It has been several months since I made the effort to fish the neighborhood creek. After rototilling the garden this afternoon, I went down to Silver Creek with my 6’6″ Soyokaze 20SR rigged with a 6 foot piece of 7X tippet, a quarter of a BB split shot and micro hook. I cut a tip of a red wiggler, probably about the size of half a match head, and pierced it with the Tanago hook. I’ve found that leaving the hook tip exposed greatly increases hook ups. A piece of worm lasts a long time while microfishing, and if I start missing “hook sets”….to use big fish terminology!….I most often find that the bait has moved on the hook, covering the hook point. A quick adjustment of the bait has me back in effective business.
My goal this evening was to see how the local Weed Shiners (Notropis texanus) were doing. They are the only microfish I’ve caught in this stretch of water and are usually present and cooperative. This evening was no exception. I also wanted to see how my new (Christmas) camera would handle the photo tank. The new camera is a Nikon CoolPix, which is much smaller than my trusty Canon PowerShot Pro 1, but as of yet, unproven in its ability to clearly and accurately document my “on the water” adventures.
It seems that the Nikon needs a solid background upon which to focus, thus the white towel in the background. I have less control over the pictures, but I think the CoolPix’s small size and convenience will win a spot in the travel bag. The Canon takes pictures that are clearer and with more detail. It will still be used in situations where small size and portability are not critical.
The above picture of the Weed Shiner shows its typical coloration from the dark local waters. All the rays of the dorsal and caudal fin have pigmentation and the last 3 rays of the anal fin are usually prominently pigmented. The dark lateral band extends around the face with pigmentation on both the upper and lower jaws.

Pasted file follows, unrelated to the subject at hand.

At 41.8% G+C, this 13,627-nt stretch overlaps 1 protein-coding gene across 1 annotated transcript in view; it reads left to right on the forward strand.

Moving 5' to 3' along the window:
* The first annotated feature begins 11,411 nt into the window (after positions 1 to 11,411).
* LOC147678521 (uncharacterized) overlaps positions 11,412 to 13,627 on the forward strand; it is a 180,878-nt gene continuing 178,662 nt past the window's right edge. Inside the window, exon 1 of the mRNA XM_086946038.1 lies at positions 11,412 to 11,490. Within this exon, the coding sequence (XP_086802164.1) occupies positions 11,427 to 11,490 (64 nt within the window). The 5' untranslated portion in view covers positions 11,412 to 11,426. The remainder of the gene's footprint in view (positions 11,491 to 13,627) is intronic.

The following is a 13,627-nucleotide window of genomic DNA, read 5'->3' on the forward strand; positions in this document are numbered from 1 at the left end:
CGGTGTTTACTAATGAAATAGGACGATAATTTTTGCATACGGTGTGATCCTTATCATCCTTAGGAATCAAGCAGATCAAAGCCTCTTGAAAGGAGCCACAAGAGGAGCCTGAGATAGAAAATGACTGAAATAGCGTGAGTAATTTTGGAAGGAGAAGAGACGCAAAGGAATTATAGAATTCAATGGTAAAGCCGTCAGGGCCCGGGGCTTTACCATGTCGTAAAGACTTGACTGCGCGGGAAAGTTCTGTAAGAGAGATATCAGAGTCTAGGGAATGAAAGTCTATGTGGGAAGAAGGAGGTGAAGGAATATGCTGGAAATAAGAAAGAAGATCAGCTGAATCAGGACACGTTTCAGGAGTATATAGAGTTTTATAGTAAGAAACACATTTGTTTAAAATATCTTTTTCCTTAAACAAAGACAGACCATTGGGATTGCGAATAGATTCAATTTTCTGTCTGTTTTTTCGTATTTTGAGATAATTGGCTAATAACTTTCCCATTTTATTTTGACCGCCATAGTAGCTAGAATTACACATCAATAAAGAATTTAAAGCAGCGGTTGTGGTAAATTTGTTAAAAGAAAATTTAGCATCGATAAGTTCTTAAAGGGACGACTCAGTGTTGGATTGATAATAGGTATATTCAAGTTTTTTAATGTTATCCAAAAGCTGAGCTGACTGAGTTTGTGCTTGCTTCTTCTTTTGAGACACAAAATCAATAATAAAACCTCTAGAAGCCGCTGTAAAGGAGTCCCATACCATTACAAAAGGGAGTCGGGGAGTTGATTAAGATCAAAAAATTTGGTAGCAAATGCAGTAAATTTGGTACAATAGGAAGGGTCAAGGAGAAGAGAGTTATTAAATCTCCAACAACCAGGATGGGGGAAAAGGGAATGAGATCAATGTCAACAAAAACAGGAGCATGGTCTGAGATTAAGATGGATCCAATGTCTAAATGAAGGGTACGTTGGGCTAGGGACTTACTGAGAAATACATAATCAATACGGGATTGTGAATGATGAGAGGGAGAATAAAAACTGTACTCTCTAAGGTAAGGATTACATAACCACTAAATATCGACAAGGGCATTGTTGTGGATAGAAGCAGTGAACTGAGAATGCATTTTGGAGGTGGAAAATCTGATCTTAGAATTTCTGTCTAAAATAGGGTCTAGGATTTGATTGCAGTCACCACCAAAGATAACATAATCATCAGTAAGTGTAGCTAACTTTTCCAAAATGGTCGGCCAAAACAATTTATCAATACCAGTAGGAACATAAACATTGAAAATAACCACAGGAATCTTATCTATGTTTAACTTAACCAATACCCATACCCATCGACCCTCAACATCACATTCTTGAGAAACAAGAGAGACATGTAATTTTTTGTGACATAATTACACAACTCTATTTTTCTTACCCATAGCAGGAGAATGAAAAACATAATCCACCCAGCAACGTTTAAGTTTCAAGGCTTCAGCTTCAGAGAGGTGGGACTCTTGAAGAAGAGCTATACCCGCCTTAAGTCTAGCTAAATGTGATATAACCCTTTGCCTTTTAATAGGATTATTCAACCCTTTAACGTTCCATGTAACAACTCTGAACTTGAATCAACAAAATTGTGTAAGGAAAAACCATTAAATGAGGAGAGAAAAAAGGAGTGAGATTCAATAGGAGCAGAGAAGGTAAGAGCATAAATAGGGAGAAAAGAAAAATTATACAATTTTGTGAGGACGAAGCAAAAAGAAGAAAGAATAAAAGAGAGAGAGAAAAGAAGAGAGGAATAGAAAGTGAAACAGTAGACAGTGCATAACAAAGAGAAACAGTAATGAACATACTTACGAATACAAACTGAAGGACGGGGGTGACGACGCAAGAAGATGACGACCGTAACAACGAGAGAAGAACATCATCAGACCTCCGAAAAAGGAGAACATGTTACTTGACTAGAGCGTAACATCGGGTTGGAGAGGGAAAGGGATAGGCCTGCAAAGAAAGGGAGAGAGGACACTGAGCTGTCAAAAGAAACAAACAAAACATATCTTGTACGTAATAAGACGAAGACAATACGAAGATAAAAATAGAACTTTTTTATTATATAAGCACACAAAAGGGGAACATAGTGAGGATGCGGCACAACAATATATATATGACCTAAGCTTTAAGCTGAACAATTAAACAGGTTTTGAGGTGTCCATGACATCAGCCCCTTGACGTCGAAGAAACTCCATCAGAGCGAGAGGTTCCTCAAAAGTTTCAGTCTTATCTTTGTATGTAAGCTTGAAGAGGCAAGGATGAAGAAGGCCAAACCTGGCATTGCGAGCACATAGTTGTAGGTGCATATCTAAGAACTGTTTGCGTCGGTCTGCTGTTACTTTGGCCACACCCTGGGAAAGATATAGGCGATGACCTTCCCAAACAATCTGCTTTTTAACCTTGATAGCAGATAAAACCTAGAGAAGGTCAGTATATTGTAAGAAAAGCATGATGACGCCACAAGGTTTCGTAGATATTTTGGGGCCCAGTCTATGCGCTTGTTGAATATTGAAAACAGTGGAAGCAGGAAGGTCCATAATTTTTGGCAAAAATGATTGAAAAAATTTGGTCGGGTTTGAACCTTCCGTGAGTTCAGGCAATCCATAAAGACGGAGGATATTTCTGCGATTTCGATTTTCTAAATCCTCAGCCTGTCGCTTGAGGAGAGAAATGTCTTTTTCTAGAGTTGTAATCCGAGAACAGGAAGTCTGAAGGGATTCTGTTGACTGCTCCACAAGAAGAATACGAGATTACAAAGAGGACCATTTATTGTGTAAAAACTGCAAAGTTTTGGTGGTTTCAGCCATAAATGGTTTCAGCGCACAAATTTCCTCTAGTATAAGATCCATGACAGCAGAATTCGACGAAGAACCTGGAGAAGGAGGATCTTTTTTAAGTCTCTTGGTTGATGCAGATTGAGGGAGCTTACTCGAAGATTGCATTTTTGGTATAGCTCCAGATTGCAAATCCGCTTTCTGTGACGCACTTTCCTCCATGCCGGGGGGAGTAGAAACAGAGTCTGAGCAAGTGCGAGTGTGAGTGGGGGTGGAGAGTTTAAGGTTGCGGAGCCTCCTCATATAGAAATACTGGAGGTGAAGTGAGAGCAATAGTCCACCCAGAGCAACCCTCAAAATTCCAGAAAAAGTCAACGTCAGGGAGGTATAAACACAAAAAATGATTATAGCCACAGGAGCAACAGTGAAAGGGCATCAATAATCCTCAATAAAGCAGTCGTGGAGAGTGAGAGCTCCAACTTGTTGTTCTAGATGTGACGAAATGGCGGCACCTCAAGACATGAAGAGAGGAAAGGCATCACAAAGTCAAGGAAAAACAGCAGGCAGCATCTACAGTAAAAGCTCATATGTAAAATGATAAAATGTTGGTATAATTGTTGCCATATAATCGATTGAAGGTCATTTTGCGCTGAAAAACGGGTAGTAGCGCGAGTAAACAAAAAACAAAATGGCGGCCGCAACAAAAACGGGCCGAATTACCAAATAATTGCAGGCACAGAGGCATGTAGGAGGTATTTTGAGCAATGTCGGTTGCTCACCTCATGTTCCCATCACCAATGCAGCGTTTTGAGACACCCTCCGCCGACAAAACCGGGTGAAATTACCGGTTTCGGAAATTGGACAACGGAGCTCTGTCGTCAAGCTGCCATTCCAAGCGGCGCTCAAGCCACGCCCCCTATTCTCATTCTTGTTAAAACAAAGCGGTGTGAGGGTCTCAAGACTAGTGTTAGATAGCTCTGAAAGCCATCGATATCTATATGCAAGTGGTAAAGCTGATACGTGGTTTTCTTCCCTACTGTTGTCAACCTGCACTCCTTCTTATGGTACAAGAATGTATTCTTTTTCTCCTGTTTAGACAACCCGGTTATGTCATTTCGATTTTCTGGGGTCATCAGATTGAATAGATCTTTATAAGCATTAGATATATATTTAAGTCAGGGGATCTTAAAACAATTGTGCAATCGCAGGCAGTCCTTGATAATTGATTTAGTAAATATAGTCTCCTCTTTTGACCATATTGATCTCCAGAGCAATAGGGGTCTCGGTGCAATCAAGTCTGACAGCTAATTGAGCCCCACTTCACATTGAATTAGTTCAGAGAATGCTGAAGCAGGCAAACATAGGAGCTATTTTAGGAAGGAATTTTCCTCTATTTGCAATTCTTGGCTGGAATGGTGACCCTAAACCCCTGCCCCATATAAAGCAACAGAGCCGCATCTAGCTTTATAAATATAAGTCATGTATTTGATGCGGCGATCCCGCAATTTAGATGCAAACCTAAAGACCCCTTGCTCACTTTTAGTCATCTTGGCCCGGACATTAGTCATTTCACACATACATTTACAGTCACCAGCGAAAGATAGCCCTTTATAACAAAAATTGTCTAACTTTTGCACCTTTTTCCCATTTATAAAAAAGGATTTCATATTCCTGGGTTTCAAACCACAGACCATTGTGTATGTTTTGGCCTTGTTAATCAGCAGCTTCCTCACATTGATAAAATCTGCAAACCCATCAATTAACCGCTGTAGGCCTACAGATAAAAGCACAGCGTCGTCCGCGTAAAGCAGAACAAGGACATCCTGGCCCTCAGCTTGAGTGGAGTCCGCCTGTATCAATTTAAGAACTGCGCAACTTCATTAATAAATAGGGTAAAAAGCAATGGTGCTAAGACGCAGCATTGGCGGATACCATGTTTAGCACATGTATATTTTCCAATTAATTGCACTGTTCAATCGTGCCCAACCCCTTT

I was quite surprised when this beautiful Bluegill sucked in the tiny bait. The tussle with the light Soyokaze was delightful, with the fine line singing as it raced through the water. The tiny Tanago hook, hooked in his upper lip held long enough for me to land him for a photo shoot. Quite a handsome guy!
I found myself in Detroit, Michigan this week with a few hours of free time one evening. As I usually will pack my Soyokaze rods, (I recently received a 10 foot 31SR to join my 6 foot 6 inch 20 SR) I was prepared to pursue some Metropolitan micro fishing. About a half mile from my hotel in Southfield meandered a small stream with the interesting name, River Rouge, so with a ittle effort I found access and was in business. A nice river walk park is being developed which provided for a very pleasant evening.
This stretch of water was generally quite featureless with a slow flow. It was here that I encountered a new life lister for me, the Common Shiner, Luxilus cornutus. I also caught several Creek Chubs from the same water.
My shiner catches varied in size from under 3 inches to 5 and a half inches long. I used the Soyokaze 20SR as the water was small enough for me to reach the far side if needed, and I like its ultra sensitivity. I probably caught a dozen in the two hours I fished.